The Cost of Freedom and Rights

“We, the People, recognize that we have responsibilities as well as rights; that our destinies are bound together; that a freedom which only asks what’s in it for me, a freedom without a commitment to others, a freedom without love or charity or duty or patriotism, is unworthy of our founding ideals, and those who died in their defence.”

Barack Obama

Although he needs no introduction, Obama was the 44th President of the United States. He and his family occupied the White House from 2009 to 2017 and suffered great stress as they bravely coped with hatred from those who could not accept a black president. He spoke these words at the Democratic National Convention on September 6, 2012, as he accepted his party’s nomination to run for re-election as President.

Barack Obama is not a hero because he was without flaws. There is no leader, past or present, who completed their stewardship without making errors. History will judge the decisions Obama made in the White House; I will not. I will write this post as a celebration of one man’s faith in himself, in his country, and in humanity.

As a Canadian, I have a stake in what goes on south of our border in the United States. I have many friends and literary colleagues living there and I am concerned about the angst they live with as they navigate their lives in a bitterly divided nation. While I understand that Barack Obama is a flashpoint that has contributed to American disunity; this is not what he stood for as a man or as President of the United States.

The opening words of the passage quoted above speak to the very heart of citizenship in any free, democratic society. Every single citizen has responsibilities as well as rights. What are these responsibilities? I think the most important one is to stand up and defend the common good. With so many diverse interests competing against each other, citizens must insist that leaders exercise courage and wisdom to reach the necessary compromises that will serve the common good. Too many of us have lost sight of the goal of the common good, and too many of us remain silent, sullenly refuse to vote, and therefore, fail in our duty to insist that our leaders act on behalf of everyone.

Obama rightly points out that our destinies are bound together. A nation can be strong and successful only with the combined efforts of all the stakeholders. Unfortunately, too many people in our western democracies feel disenfranchised. Government decisions are influenced by and for the benefit of the rich and powerful few at the expense of the many. We can debate all day about how this situation came about and who is really to blame but it really doesn’t matter because the blame game provides no solutions. It is an exercise in futility.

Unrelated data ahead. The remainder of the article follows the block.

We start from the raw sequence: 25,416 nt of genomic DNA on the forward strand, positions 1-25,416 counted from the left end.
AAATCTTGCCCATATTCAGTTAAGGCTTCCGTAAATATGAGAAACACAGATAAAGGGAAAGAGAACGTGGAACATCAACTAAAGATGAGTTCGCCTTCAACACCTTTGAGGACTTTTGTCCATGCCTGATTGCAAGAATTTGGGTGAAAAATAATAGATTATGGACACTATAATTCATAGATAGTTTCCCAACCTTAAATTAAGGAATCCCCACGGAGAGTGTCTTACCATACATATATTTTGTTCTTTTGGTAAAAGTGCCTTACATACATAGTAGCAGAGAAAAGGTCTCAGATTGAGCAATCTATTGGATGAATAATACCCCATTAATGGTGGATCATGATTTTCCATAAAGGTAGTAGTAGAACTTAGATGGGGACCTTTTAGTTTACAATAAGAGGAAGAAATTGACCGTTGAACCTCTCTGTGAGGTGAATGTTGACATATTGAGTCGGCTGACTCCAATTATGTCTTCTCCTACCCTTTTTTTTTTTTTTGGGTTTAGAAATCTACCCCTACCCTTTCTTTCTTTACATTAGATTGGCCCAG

Some are touting frightening predictions about the demise of American civilization. They claim that Americans are so deeply divided that they will tear themselves and this once proud nation asunder. That is one possible outcome but I have stated to my good friend, Jill Dennison in Ohio, that I don’t believe that I’ll live to see that day. I have personally met many wonderful people in America, both in-person and online, and I have faith that they will rally to President Obama’s call.

Oh really? Oh yes! Obama speaks about love, charity, duty and patriotism in that 2012 speech. Despite the ugliness, we see in the mainstream media every day, My friend Jill Dennison goes beyond the political morass and finds stories about ordinary Americans who put themselves out to help others in need. The characteristics Obama highlights are alive and well in American society. We all need to widen our focus to see and acknowledge this truth.

We have it within us to rise to the challenge. To return to the ideals of democratic leaders who founded our nations and to act in the best interests of the common good. We used to put these ideas in the context of building a better nation. Today, the environmental crisis we face forces us to think outside the boxes of our individual countries and to put the good of the planet and all of humanity before our own personal interests.

Are we going to give in to the hopelessness and despair fostered by our current problems or are we going to dig deep and find that courage within us to rally to cause of goodness, truth, love and charity – for the benefit of all?

Failure is unthinkable.

Black History Month In Canada… Rosemary Brown

Rosemary Brown – Social Worker and Political Trailblazer

“To be black and female in a society which is both racist and sexist is to be in the unique position of having nowhere to go but up,” said Rosemary Brown.

A staunch feminist and a socialist, and Canada’s first Black female member of a provincial legislature, Rosemary Brown battled for equality and human rights in her lifetime. Black women have endured discrimination in Canada and much worse — over the course of history.

Rosemary Brown has the distinction of being Canada’s first Black female member of a provincial legislature and the first woman to run for leadership of a federal political party. Brown was born in Jamaica to a politically minded family. She immigrated to Canada in 1951 to pursue post-secondary studies in social work at McGill University (BA) and the University of British Columbia (Masters of Social Work). As a young student, Brown encountered both sexism and racism first-hand when applying for housing or summer jobs, or simply fitting into university life.
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